WASHINGTON The number of loans that banks made to businesses in the third quarter rose modestly in certain pockets of the country, according to a Federal Reserve report released Wednesday.
Across the 12 Federal Reserve districts, nearly half saw some signs of improvement. Philadelphia, Chicago, San Francisco districts reported a "modest increase," while districts in Boston and Atlanta saw a "moderate rise" in loan volume, according to the Fed's quarterly economic survey known as the Beige Book.
Part of that was due to a spike in business-credit activity, while commercial real estate lending helped boost other districts.
Bankers in the Cleveland district said "demand of business credit grew slightly during the past six weeks.
"No loan category or industry is performing significantly better than others, although many bankers noted that commercial-real-estate lending has picked up," according to the Fed's survey.
In New York, small to medium-sized banks across the districts found reduced demand by consumer loans and home purchases, but amped up demand for commercial mortgages and commercial and industrial loans.
Contacts in the Kansas City district also noted improvement in loan demand.
"Bankers reported steady overall loan demand, improved loan quality, and stable deposit levels in November," according to the Fed's survey.
Improvements in loan demand appeared driven by financing for construction projects, bankers in the San Francisco district said.
"Some slower growing regions experienced tepid growth of business investment that held back the pace of lending," in the San Francisco district, according to the Fed's survey.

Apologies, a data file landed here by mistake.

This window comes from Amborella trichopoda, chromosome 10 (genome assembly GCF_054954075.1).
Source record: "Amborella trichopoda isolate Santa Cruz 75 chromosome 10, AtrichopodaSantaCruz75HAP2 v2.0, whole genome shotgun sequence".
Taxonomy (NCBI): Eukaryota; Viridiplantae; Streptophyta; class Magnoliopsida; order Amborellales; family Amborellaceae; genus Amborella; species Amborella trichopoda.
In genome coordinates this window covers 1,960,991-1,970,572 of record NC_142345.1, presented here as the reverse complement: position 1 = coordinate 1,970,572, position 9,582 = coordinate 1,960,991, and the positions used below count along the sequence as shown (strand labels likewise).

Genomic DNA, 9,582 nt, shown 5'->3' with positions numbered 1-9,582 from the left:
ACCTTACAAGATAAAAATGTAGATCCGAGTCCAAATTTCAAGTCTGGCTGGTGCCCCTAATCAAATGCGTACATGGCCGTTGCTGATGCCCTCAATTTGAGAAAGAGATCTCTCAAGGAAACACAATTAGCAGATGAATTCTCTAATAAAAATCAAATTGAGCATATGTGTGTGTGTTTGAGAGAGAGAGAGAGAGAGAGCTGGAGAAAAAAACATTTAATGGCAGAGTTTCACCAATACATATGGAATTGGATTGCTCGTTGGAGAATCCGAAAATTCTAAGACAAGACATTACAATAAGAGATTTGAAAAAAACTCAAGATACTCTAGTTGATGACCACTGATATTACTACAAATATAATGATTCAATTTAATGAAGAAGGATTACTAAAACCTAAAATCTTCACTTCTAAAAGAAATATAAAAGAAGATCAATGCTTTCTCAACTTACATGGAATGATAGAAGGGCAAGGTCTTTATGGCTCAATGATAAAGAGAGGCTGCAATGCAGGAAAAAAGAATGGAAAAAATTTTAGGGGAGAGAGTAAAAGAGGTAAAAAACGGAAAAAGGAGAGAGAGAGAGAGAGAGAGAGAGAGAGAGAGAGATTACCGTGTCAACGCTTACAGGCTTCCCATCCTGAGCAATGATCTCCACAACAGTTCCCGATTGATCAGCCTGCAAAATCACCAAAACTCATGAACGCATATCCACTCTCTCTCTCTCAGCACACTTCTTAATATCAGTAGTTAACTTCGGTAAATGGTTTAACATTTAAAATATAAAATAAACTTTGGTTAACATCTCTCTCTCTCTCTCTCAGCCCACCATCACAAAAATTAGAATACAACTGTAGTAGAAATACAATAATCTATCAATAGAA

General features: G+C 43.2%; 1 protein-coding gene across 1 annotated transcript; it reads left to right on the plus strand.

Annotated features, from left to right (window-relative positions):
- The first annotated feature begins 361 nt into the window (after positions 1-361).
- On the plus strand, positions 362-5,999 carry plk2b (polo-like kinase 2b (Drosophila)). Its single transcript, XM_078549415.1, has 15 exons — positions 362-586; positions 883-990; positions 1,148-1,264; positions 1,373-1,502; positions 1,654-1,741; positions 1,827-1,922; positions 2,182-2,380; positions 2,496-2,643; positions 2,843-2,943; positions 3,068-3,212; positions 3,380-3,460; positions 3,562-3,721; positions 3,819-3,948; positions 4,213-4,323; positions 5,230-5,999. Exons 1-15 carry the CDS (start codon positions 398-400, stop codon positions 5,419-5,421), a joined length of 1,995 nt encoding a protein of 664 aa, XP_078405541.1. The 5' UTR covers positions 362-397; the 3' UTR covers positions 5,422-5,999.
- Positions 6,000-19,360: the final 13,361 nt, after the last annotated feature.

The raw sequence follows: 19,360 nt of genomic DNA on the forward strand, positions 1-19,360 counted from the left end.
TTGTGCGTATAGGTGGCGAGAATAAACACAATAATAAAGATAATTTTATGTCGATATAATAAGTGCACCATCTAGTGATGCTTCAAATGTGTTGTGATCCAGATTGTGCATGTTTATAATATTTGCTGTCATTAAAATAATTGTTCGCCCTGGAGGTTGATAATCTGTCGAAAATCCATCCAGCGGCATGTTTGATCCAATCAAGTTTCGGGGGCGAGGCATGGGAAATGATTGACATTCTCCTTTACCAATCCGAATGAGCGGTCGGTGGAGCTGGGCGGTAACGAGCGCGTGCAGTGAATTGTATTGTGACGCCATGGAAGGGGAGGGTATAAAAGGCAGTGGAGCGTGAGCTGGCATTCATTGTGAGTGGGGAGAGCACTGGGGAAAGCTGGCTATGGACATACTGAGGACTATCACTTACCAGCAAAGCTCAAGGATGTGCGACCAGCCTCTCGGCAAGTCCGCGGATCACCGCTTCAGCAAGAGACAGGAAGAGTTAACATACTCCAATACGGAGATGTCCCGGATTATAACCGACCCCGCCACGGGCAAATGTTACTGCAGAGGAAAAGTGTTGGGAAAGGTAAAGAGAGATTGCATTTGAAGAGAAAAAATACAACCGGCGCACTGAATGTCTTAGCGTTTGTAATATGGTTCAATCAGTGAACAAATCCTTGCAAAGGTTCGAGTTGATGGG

Separately, some bankers eased lending standards due to aggressive competition for quality loans in the Philadelphia, Richmond, and Atlanta districts, among others.
In the Philadelphia district, "banking contacts continued to express concerns about aggressive competition on rates and terms, suggesting that credit standards have continued to ease slightly," according to the Fed's survey.
Additionally, lower residential mortgage activity was reported in many districts with lenders in Chicago and Atlanta attributing that decline to higher interest rates.
Bankers in the Atlanta district said "mortgage lending and refinancing activity slowed as mortgage interest rates increased."
With residential mortgage activity declining, bankers in the Chicago district noted a rise in consumer borrowing for new purchases and refinancing of autos.
Higher rates also caused a reduction in demand for home refinancing applications in New York, Atlanta, and Dallas.
In the Dallas district, bankers said "loan demand softened across most lines of businesses in the past six weeks" with refinancing continuing to decline.